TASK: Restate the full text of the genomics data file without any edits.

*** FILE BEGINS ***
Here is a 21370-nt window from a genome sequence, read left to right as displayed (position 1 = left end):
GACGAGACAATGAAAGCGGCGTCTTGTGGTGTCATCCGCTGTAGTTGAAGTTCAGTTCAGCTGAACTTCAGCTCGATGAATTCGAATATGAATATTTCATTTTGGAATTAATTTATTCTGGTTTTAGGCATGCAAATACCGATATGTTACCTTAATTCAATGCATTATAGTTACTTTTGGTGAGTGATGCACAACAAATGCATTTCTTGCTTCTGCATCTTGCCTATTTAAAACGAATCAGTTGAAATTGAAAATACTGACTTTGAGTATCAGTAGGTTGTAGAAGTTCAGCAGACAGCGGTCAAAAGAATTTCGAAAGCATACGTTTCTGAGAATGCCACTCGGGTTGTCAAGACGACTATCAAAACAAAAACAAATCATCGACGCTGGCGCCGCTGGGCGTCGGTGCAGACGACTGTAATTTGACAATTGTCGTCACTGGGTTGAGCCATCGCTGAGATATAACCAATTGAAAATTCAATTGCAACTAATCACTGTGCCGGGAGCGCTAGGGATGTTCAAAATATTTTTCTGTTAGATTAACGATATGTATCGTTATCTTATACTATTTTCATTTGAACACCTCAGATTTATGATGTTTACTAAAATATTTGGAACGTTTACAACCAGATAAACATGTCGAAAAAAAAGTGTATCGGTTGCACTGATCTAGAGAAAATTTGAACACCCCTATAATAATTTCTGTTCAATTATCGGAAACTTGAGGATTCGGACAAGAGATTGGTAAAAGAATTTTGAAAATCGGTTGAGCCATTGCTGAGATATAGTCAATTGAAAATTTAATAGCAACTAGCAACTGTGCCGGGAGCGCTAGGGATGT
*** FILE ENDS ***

Here is a 21370-nt window from a genome sequence, read left to right as displayed (position 1 = left end):
GACGAGACAATGAAAGCGGCGTCTTGTGGTGTCATCCGCTGTAGTTGAAGTTCAGTTCAGCTGAACTTCAGCTCGATGAATTCGAATATGAATATTTCATTTTGGAATTAATTTATTCTGGTTTTAGGCATGCAAATACCGATATGTTACCTTAATTCAATGCATTATAGTTACTTTTGGTGAGTGATGCACAACAAATGCATTTCTTGCTTCTGCATCTTGCCTATTTAAAACGAATCAGTTGAAATTGAAAATACTGACTTTGAGTATCAGTAGGTTGTAGAAGTTCAGCAGACAGCGGTCAAAAGAATTTCGAAAGCATACGTTTCTGAGAATGCCACTCGGGTTGTCAAGACGACTATCAAAACAAAAACAAATCATCGACGCTGGCGCCGCTGGGCGTCGGTGCAGACGACTGTAATTTGACAATTGTCGTCACTGGGTTGAGCCATCGCTGAGATATAACCAATTGAAAATTCAATTGCAACTAATCACTGTGCCGGGAGCGCTAGGGATGTTCAAAATATTTTTCTGTTAGATTAACGATATGTATCGTTATCTTATACTATTTTCATTTGAACACCTCAGATTTATGATGTTTACTAAAATATTTGGAACGTTTACAACCAGATAAACATGTCGAAAAAAAAGTGTATCGGTTGCACTGATCTAGAGAAAATTTGAACACCCCTATAATAATTTCTGTTCAATTATCGGAAACTTGAGGATTCGGACAAGAGATTGGTAAAAGAATTTTGAAAATCGGTTGAGCCATTGCTGAGATATAGTCAATTGAAAATTTAATAGCAACTAGCAACTGTGCCGGGAGCGCTAGGGATGT